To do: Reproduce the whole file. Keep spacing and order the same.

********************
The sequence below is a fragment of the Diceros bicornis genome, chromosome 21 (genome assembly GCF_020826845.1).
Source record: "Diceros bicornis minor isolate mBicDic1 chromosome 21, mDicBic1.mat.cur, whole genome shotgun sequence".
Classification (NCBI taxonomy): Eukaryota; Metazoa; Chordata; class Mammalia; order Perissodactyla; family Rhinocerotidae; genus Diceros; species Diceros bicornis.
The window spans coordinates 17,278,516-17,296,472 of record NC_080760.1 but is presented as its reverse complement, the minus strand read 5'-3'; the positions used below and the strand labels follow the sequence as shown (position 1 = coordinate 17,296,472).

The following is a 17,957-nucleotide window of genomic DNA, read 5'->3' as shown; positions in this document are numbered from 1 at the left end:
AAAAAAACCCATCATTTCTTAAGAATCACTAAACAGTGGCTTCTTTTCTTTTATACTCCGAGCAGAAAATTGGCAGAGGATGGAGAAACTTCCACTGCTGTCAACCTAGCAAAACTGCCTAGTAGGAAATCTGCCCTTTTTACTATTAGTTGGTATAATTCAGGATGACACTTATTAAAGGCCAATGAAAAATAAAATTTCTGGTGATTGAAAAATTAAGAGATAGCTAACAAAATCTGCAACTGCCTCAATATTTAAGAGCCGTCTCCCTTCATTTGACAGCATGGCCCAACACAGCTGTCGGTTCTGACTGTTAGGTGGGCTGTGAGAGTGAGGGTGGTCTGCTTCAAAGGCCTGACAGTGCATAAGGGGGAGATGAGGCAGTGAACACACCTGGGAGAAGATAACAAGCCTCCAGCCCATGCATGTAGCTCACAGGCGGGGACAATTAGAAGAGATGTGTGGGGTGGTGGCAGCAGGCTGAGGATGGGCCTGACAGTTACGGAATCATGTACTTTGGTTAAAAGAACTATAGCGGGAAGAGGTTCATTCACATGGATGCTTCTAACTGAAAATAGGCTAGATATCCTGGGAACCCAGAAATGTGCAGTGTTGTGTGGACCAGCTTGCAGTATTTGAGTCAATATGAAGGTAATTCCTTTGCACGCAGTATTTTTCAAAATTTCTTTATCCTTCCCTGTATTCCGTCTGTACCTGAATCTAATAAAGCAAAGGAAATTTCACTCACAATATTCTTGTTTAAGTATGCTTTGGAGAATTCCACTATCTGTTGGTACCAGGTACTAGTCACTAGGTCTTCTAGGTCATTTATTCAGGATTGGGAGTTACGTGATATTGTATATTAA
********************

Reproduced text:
The sequence below is a fragment of the Diceros bicornis genome, chromosome 21 (genome assembly GCF_020826845.1).
Source record: "Diceros bicornis minor isolate mBicDic1 chromosome 21, mDicBic1.mat.cur, whole genome shotgun sequence".
Classification (NCBI taxonomy): Eukaryota; Metazoa; Chordata; class Mammalia; order Perissodactyla; family Rhinocerotidae; genus Diceros; species Diceros bicornis.
The window spans coordinates 17,278,516-17,296,472 of record NC_080760.1 but is presented as its reverse complement, the minus strand read 5'-3'; the positions used below and the strand labels follow the sequence as shown (position 1 = coordinate 17,296,472).

The following is a 17,957-nucleotide window of genomic DNA, read 5'->3' as shown; positions in this document are numbered from 1 at the left end:
AAAAAAACCCATCATTTCTTAAGAATCACTAAACAGTGGCTTCTTTTCTTTTATACTCCGAGCAGAAAATTGGCAGAGGATGGAGAAACTTCCACTGCTGTCAACCTAGCAAAACTGCCTAGTAGGAAATCTGCCCTTTTTACTATTAGTTGGTATAATTCAGGATGACACTTATTAAAGGCCAATGAAAAATAAAATTTCTGGTGATTGAAAAATTAAGAGATAGCTAACAAAATCTGCAACTGCCTCAATATTTAAGAGCCGTCTCCCTTCATTTGACAGCATGGCCCAACACAGCTGTCGGTTCTGACTGTTAGGTGGGCTGTGAGAGTGAGGGTGGTCTGCTTCAAAGGCCTGACAGTGCATAAGGGGGAGATGAGGCAGTGAACACACCTGGGAGAAGATAACAAGCCTCCAGCCCATGCATGTAGCTCACAGGCGGGGACAATTAGAAGAGATGTGTGGGGTGGTGGCAGCAGGCTGAGGATGGGCCTGACAGTTACGGAATCATGTACTTTGGTTAAAAGAACTATAGCGGGAAGAGGTTCATTCACATGGATGCTTCTAACTGAAAATAGGCTAGATATCCTGGGAACCCAGAAATGTGCAGTGTTGTGTGGACCAGCTTGCAGTATTTGAGTCAATATGAAGGTAATTCCTTTGCACGCAGTATTTTTCAAAATTTCTTTATCCTTCCCTGTATTCCGTCTGTACCTGAATCTAATAAAGCAAAGGAAATTTCACTCACAATATTCTTGTTTAAGTATGCTTTGGAGAATTCCACTATCTGTTGGTACCAGGTACTAGTCACTAGGTCTTCTAGGTCATTTATTCAGGATTGGGAGTTACGTGATATTGTATATTAA